Of course, a standardized direction like this is pretty useless if it's only in one spot, so you need a way for others to 'sync' their directional sticks with yours and then take them to new places across the world. The syncing part is pretty easy-- they just need to bring their stick next to yours and point it in the same direction. They need to be careful transporting it though. Clearly, if they travel back to their hometowns doing doughnuts in their 2D mustangs, the stick is gonna be completely disoriented by the time they arrive. Being the smart scientist you are, you come up with a solution: any time they're walking in a straight line, they should keep the stick so that it has a constant angle with respect to the direction they're walking, and any time they make a turn, they should rotate the stick in the opposite direction they turn by the same amount. The math for this is straightforward, it's just some 2D Euclidean geometry after all! Content, you lean back and wait for the thank you letters to start rolling in.

Much to your dismay, several days later agitated letters start pouring in from around the world. They complain that the different messengers they sent with sticks came back with them pointing in completely different directions. But how can this be?! Well, since we have the luxury of living in a 3D world, let's look at this from the viewpoint of a sphere imbedded in 3D space. Say both the messengers start on the equator and are headed to the north pole. If one of the messengers travels directly to the north pole along a meridian while the other goes a quarter of the way around the equator before heading up a meridian, when they get to their destination, their sticks will be pointing perpendicular to one another! Here's a picture to help illustrate in a less confusing way:

It seems our flat friend has made a fatal error-- he was doing math for a flat world, when he lived in a curved one. In fact, once space is curved it is impossible to come up with a way of translating a coordinate system in a way that doesn't depend on path-- this is the subject of parallel transport and connections in differential geometry. It may be tempting to say that there is a consistent way of transporting coordinates by considering the flat 3D space the sphere is sitting in, but remember that manifolds aren't required to be imbedded in higher dimensional space. Even if it were, the 2D aliens have no way to access this space to make measurements, so it's a moot point.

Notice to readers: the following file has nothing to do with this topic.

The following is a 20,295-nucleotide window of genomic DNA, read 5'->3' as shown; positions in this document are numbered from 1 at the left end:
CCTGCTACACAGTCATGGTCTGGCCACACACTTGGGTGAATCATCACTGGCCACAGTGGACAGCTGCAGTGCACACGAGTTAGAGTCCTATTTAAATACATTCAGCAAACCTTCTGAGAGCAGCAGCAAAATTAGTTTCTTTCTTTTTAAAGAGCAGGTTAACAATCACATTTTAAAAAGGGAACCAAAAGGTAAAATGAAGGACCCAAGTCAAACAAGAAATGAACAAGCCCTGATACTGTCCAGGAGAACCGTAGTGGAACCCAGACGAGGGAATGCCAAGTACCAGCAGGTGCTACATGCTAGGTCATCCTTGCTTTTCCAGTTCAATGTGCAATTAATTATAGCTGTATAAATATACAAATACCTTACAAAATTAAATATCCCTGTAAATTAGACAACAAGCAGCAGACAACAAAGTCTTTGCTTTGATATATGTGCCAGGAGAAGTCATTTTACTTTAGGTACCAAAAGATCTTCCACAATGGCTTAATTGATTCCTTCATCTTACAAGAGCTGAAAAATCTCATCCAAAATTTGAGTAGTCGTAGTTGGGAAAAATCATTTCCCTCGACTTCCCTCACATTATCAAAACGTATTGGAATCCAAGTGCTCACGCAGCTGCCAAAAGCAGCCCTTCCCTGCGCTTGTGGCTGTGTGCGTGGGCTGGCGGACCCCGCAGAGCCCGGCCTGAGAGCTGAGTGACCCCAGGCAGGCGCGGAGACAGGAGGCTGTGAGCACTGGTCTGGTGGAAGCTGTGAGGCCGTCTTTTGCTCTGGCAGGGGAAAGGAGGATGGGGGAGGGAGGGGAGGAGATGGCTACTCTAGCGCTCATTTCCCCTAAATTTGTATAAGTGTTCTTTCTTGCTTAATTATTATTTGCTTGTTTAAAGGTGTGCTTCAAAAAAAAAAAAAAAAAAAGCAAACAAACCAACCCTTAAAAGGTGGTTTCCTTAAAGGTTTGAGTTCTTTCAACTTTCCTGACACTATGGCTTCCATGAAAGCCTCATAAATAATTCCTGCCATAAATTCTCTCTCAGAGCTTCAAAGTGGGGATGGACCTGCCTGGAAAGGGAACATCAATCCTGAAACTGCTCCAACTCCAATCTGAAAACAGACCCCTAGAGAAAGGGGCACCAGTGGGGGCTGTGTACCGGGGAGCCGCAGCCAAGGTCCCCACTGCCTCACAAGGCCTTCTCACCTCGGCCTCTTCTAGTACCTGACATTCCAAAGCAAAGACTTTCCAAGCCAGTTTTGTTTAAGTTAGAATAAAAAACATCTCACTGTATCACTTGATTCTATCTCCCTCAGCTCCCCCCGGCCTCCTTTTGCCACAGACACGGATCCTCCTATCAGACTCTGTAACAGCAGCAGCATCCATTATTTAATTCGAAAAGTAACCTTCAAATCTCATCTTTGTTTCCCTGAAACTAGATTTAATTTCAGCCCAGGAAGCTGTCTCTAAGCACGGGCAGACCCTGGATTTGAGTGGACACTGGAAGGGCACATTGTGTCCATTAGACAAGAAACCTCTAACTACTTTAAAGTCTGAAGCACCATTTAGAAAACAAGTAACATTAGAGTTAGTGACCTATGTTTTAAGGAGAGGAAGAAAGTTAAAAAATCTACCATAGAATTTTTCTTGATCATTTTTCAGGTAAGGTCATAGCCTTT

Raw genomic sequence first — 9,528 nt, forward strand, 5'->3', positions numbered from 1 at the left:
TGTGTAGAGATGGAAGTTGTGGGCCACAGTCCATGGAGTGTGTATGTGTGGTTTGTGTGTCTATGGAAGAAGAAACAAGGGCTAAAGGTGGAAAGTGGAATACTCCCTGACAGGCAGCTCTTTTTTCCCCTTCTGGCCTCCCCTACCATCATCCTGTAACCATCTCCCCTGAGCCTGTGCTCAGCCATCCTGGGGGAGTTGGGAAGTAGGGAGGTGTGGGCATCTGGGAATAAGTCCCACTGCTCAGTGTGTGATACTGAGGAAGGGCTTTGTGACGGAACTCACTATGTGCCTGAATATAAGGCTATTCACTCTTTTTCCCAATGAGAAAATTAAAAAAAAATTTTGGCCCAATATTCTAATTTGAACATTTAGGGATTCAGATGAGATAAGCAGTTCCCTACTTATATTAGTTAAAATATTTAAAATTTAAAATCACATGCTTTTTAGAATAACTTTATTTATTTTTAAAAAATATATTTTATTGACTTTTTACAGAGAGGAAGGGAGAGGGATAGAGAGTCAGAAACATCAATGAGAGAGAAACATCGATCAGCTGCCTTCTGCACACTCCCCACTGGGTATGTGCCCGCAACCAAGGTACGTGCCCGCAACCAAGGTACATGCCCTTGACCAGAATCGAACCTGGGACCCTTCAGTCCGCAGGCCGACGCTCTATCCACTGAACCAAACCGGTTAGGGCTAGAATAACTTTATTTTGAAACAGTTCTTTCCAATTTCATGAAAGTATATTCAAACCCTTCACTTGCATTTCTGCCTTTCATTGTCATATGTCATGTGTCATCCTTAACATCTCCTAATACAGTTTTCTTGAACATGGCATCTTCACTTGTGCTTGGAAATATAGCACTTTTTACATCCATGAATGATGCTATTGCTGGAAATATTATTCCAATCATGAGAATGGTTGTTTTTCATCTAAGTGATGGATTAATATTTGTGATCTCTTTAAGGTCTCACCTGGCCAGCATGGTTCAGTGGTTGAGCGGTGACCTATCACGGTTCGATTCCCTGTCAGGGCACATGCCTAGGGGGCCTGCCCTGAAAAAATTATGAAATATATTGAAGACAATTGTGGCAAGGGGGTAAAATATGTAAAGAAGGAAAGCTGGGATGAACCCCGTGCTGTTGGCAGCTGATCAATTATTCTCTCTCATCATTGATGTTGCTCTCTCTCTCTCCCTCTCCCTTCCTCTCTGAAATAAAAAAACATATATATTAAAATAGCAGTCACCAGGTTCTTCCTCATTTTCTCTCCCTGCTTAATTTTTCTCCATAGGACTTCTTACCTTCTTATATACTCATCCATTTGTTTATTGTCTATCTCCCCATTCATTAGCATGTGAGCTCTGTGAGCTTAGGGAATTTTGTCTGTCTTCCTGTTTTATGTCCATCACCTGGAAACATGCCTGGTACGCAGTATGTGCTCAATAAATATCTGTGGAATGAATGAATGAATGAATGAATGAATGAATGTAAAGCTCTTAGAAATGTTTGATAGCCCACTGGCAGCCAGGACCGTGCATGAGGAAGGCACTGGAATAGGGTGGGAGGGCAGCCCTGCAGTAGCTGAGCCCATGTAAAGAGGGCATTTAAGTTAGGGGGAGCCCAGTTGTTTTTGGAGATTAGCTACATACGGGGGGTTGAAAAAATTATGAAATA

Finally, getting to the point: general relativity works in a very similar way, only it complicates things by getting time into the mix as well. In relativity, time is not an absolute coordinate. It can get mixed up with the spatial coordinates and the end result is that much like the 2D messengers, two astronauts carrying clocks can start with them synced and end up out of sync when they arrive at the same place. So how is it that cosmologists are always talking about the age of the universe? Well, they use something called the FLRW metric which describes how coordinates evolve in an homogenous, isotropic, expanding universe (basically all those words mean that the universe is modeled to be the same everywhere). If you look at the sphere picture, you might be able to work out that the amount the arrows are out of sync is positively correlated to the percentage of the sphere's surface area the two paths contain. What this means functionally is that if the curvature of spacetime is not that great, or our two astronauts don't diverge far in their paths, then the proper times they measure will not be significantly different.

Since the FLRW metric describes a homogenous universe, it is "easy" (at least by GR standards) to tease out a time coordinate that is useful for everyone as long as a few conditions like low comoving velocity are met. It just so happens that the assumptions of the FLRW metric are a good model of our universe, but this doesn't necessarily have to be the case. One could imagine a highly anisotropic universe with no CMB, many very dense collections of matter in some parts and huge voids in others, all moving at relativistic speeds to one another. In such a universe, giving a single useful age of the universe would be difficult because there would be so much path dependence and the conventions taken would be so abstract and unintuitive. Of course, this kind of universe might not be very conducive to life, but I'll let someone else sort that out as I've written enough already.

* Ok, technically this isn't true because tori exhibit the same behavior and have no curvature but you know what I mean